Abstract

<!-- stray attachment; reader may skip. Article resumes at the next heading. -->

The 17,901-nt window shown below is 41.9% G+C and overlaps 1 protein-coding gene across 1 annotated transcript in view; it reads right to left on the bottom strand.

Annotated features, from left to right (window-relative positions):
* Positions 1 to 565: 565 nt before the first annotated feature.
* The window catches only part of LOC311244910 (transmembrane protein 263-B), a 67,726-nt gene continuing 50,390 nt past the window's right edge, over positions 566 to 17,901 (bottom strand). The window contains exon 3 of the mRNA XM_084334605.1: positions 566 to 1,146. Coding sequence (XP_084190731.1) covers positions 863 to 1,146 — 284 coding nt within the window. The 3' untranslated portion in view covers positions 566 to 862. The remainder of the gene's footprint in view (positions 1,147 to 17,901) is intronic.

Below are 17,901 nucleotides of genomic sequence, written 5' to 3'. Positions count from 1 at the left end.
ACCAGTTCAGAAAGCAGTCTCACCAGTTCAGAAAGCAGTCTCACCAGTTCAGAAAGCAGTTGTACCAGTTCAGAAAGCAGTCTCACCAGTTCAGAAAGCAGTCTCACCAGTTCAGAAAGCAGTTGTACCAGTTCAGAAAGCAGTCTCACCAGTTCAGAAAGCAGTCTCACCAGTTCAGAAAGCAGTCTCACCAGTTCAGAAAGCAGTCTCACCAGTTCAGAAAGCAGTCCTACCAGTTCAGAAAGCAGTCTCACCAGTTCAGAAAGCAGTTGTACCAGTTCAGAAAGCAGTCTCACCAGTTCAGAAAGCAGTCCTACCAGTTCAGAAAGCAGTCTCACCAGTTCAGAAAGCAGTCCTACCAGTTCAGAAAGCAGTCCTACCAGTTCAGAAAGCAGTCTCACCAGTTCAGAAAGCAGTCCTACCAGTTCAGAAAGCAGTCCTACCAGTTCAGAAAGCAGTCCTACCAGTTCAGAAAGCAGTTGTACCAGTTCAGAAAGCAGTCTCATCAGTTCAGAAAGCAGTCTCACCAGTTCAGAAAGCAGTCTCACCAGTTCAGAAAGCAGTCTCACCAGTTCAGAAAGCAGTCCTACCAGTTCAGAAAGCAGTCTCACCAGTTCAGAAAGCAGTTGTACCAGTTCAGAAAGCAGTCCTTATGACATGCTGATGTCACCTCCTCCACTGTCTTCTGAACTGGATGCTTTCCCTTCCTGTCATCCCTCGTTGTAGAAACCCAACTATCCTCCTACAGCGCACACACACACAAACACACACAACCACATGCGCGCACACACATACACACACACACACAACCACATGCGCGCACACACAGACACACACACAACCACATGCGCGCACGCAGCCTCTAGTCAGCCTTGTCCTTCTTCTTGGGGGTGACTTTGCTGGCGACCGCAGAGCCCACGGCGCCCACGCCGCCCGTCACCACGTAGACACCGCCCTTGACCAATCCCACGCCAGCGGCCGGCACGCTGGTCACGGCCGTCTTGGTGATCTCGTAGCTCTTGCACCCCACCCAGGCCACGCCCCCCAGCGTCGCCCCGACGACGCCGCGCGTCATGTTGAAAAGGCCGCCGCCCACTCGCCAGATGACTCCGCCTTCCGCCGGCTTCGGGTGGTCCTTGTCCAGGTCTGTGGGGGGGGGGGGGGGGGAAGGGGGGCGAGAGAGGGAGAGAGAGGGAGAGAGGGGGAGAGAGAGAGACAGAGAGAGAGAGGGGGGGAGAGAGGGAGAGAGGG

Since the 1991 eruption of Mount Pinatubo, the specific sediment yields from watersheds draining its slopes have been the highest ever recorded. In spite of this overwhelming sediment load, rivers inundated by pyroclastic-flow deposits delivered almost half of the initial deposits to downslope alluvial and/or debris fans by 1996. Although most of this transport occurred by hyperconcentrated flows and debris flows (lahars), very high sediment transport rates also characterize low flow. Measured flow velocities and depths, channel properties, and the size of both mobile and stable clasts in the Sacobia and Pasig-Potrero Rivers indicate median bed-surface grain sizes of 2 to 8 mm, grain-size-independent dimensionless critical shear stresses (τ*c) of 0.016 to 0.041 and Manning's n values of 0.017 to 0.024, values well below those previously reported for steep mountain channels. The dramatic bed-surface fining, bed mobility, and selective transport in these extremely sediment-rich channels indicate that changes in grain size, τ*c values, and bed roughness can increase transport capacity in response to high sediment supply. Our observations also suggest viewing the apparently contradictory concepts of an equal threshold of bed mobility and grain-size–dependent selective transport as end-member concepts that apply to channels with low (or intermittent) and high (or continuous) sediment supply, respectively.

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